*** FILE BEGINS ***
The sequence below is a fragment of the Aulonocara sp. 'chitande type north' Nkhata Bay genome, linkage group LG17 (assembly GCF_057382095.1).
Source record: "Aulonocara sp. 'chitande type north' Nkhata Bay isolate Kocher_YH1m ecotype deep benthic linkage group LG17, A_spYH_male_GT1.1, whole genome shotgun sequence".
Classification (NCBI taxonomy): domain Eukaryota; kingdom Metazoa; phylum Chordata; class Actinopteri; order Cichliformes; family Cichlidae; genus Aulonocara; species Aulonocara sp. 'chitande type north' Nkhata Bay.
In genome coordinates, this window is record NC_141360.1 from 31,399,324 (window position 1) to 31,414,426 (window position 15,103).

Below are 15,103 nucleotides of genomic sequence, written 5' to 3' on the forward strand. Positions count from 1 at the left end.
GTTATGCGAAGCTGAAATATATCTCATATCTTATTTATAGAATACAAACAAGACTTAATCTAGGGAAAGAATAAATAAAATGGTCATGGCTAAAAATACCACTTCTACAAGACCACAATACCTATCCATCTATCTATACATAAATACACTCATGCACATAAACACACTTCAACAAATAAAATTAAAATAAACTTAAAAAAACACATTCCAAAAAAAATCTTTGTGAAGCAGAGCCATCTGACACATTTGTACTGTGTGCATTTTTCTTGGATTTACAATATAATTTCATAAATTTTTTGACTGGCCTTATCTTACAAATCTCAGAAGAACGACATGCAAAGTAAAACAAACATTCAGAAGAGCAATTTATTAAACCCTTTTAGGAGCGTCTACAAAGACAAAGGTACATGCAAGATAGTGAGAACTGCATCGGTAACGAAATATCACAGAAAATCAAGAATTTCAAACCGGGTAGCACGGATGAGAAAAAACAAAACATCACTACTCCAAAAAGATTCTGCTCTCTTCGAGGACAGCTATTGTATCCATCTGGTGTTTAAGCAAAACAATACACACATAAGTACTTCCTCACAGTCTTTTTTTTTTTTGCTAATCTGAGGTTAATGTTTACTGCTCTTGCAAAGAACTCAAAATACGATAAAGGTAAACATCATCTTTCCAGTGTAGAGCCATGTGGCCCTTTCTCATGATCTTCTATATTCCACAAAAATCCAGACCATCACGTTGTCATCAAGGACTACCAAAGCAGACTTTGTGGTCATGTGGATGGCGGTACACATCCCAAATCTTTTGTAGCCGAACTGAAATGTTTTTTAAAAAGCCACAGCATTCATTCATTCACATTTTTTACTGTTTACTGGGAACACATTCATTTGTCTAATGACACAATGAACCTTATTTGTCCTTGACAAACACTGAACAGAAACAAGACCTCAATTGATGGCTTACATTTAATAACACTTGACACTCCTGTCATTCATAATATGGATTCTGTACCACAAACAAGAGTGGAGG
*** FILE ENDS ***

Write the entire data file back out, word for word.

The sequence below is a fragment of the Aulonocara sp. 'chitande type north' Nkhata Bay genome, linkage group LG17 (assembly GCF_057382095.1).
Source record: "Aulonocara sp. 'chitande type north' Nkhata Bay isolate Kocher_YH1m ecotype deep benthic linkage group LG17, A_spYH_male_GT1.1, whole genome shotgun sequence".
Classification (NCBI taxonomy): domain Eukaryota; kingdom Metazoa; phylum Chordata; class Actinopteri; order Cichliformes; family Cichlidae; genus Aulonocara; species Aulonocara sp. 'chitande type north' Nkhata Bay.
In genome coordinates, this window is record NC_141360.1 from 31,399,324 (window position 1) to 31,414,426 (window position 15,103).

Below are 15,103 nucleotides of genomic sequence, written 5' to 3' on the forward strand. Positions count from 1 at the left end.
GTTATGCGAAGCTGAAATATATCTCATATCTTATTTATAGAATACAAACAAGACTTAATCTAGGGAAAGAATAAATAAAATGGTCATGGCTAAAAATACCACTTCTACAAGACCACAATACCTATCCATCTATCTATACATAAATACACTCATGCACATAAACACACTTCAACAAATAAAATTAAAATAAACTTAAAAAAACACATTCCAAAAAAAATCTTTGTGAAGCAGAGCCATCTGACACATTTGTACTGTGTGCATTTTTCTTGGATTTACAATATAATTTCATAAATTTTTTGACTGGCCTTATCTTACAAATCTCAGAAGAACGACATGCAAAGTAAAACAAACATTCAGAAGAGCAATTTATTAAACCCTTTTAGGAGCGTCTACAAAGACAAAGGTACATGCAAGATAGTGAGAACTGCATCGGTAACGAAATATCACAGAAAATCAAGAATTTCAAACCGGGTAGCACGGATGAGAAAAAACAAAACATCACTACTCCAAAAAGATTCTGCTCTCTTCGAGGACAGCTATTGTATCCATCTGGTGTTTAAGCAAAACAATACACACATAAGTACTTCCTCACAGTCTTTTTTTTTTTTGCTAATCTGAGGTTAATGTTTACTGCTCTTGCAAAGAACTCAAAATACGATAAAGGTAAACATCATCTTTCCAGTGTAGAGCCATGTGGCCCTTTCTCATGATCTTCTATATTCCACAAAAATCCAGACCATCACGTTGTCATCAAGGACTACCAAAGCAGACTTTGTGGTCATGTGGATGGCGGTACACATCCCAAATCTTTTGTAGCCGAACTGAAATGTTTTTTAAAAAGCCACAGCATTCATTCATTCACATTTTTTACTGTTTACTGGGAACACATTCATTTGTCTAATGACACAATGAACCTTATTTGTCCTTGACAAACACTGAACAGAAACAAGACCTCAATTGATGGCTTACATTTAATAACACTTGACACTCCTGTCATTCATAATATGGATTCTGTACCACAAACAAGAGTGGAGG